Since we provided the materials, the contractor asked for only a 10% deposit at contract signature, no deposit for materials like they would normally do. We specified a not-later-than contract start date, after which we could cancel the contract if it hadn't started. We paid another 50% at the end of the first week, and the rest after we were satisfied that the job was completed to our satisfaction. The whole job took 10 days, exactly as they had promised. The wording of the contract specified something about the work being done according to the "rules of the art" or something like that. It's not very specific, you might want to be more precise.
All plumbing and drains should be checked for leaks before the walls are closed. Make sure you take pictures while the walls are open, to keep a record of where all the framing, plumbing and wiring goes. I wish I had done that, it would have saved me a lot of hunting for studs later.
Good luck
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Hera,
Your best insurance is a good worker. Since you already have references on this guy you are probably OK. But, ask about his insurance and then call his insurer and confirm that he is insured and that your work will be covered. If he does not have insurance then be absolutely sure that he has done many baths before you let him touch yours. Your local library may have sample contracts, ask the librarian. Your county courthouse will have a library and a librarian who can also help. I think many stores that sell stationary (Office Depot?) sell pads of standard contracts. Getting legal advice from strangers on the internet may not be the best approach to your questions. Call around and see if a local attorney will talk about building contracts for a flat fee ($100-150).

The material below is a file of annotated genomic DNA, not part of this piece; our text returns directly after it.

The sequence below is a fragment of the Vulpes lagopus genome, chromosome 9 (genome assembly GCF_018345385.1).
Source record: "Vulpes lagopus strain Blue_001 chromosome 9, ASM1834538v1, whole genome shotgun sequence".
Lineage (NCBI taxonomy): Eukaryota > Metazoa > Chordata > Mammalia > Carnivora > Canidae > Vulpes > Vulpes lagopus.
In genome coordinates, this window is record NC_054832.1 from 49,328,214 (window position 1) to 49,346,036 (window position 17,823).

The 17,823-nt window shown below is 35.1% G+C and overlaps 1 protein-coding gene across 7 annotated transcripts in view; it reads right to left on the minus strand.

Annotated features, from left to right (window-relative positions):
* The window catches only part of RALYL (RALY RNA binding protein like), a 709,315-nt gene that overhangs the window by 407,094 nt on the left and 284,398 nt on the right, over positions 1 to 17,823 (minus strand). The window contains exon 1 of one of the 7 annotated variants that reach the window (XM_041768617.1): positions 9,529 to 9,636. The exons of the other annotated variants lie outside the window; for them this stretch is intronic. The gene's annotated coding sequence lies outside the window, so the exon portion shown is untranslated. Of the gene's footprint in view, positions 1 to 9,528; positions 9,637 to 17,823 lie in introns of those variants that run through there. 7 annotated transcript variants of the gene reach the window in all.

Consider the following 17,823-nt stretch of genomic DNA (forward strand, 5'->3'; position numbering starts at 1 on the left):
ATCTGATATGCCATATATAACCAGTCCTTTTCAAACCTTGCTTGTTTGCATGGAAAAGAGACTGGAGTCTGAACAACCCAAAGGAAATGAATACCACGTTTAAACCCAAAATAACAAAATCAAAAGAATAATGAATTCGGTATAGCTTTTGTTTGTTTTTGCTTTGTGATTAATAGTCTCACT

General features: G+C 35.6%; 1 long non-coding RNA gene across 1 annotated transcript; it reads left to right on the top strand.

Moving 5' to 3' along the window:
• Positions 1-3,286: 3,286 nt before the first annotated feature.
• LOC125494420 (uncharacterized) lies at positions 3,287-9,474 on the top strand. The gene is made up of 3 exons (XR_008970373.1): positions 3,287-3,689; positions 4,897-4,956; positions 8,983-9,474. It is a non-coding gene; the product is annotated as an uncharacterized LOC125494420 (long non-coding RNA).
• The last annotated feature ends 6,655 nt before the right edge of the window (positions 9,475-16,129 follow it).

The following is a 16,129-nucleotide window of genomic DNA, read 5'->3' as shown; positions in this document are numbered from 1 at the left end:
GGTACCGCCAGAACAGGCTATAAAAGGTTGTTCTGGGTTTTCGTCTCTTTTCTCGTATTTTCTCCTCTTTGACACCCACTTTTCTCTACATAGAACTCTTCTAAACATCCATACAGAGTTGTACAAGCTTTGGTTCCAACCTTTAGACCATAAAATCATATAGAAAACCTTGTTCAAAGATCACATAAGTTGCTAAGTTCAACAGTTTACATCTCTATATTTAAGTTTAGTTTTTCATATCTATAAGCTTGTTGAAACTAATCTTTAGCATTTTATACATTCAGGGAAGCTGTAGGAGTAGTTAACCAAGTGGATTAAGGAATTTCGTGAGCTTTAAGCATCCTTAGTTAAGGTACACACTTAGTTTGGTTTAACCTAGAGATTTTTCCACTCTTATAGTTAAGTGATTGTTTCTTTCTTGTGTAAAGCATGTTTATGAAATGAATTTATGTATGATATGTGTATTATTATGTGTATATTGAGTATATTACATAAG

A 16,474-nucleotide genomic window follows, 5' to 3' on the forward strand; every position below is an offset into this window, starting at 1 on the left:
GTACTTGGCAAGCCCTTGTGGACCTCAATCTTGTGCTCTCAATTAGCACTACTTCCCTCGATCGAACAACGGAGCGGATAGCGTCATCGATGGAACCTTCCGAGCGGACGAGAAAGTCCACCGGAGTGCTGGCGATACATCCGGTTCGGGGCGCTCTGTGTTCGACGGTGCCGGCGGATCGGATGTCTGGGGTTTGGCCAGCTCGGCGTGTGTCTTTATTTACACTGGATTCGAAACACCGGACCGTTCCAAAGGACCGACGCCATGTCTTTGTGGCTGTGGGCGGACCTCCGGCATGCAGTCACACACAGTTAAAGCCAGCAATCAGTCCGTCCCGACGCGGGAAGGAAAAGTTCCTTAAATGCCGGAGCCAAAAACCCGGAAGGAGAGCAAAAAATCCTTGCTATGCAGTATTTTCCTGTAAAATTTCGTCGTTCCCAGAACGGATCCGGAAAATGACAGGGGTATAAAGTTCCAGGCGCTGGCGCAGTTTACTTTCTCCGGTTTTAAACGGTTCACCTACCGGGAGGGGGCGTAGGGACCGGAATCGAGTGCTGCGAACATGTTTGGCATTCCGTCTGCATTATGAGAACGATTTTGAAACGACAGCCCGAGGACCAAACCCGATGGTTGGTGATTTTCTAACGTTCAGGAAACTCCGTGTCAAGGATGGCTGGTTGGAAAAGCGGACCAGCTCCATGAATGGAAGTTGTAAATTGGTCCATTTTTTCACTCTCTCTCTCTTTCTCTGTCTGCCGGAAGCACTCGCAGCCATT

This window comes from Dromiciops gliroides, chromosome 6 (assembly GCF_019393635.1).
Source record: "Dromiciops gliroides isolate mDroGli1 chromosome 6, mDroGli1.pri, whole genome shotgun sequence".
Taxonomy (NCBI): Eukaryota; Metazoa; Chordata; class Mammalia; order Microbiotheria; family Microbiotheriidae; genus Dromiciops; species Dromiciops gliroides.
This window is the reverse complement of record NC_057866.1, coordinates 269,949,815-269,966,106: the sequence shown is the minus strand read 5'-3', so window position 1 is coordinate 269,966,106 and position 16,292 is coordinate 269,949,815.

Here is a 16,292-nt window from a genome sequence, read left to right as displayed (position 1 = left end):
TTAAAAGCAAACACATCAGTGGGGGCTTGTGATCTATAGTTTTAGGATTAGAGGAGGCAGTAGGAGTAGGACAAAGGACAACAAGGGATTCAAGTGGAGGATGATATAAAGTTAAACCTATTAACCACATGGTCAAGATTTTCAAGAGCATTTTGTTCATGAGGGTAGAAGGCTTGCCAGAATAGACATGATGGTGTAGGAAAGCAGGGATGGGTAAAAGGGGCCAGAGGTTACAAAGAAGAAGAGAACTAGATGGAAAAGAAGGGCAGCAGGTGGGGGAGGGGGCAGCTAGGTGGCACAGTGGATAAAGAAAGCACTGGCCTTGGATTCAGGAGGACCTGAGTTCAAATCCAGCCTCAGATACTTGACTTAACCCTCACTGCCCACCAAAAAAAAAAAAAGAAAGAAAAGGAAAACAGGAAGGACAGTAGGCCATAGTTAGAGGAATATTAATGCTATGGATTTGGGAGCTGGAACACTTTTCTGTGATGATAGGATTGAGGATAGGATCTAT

Dave M.
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Thanks, everyone.
The contractor is preparing and bringing a contract, I just want to know what things are 'standard' or acceptable beforehand, in the event there should be any need for negotiation. This is our one and only bathroom and he has verbally guaranteed we wouldn't be without certain amenties overnight. That has to be in writing, although truly -- what good will that do? We'll either have a working john at the end of the day or we won't. If we don't, sure there'll be some penalty in there but I'd rather have a toilet overnight than a few extra pennies.
Hera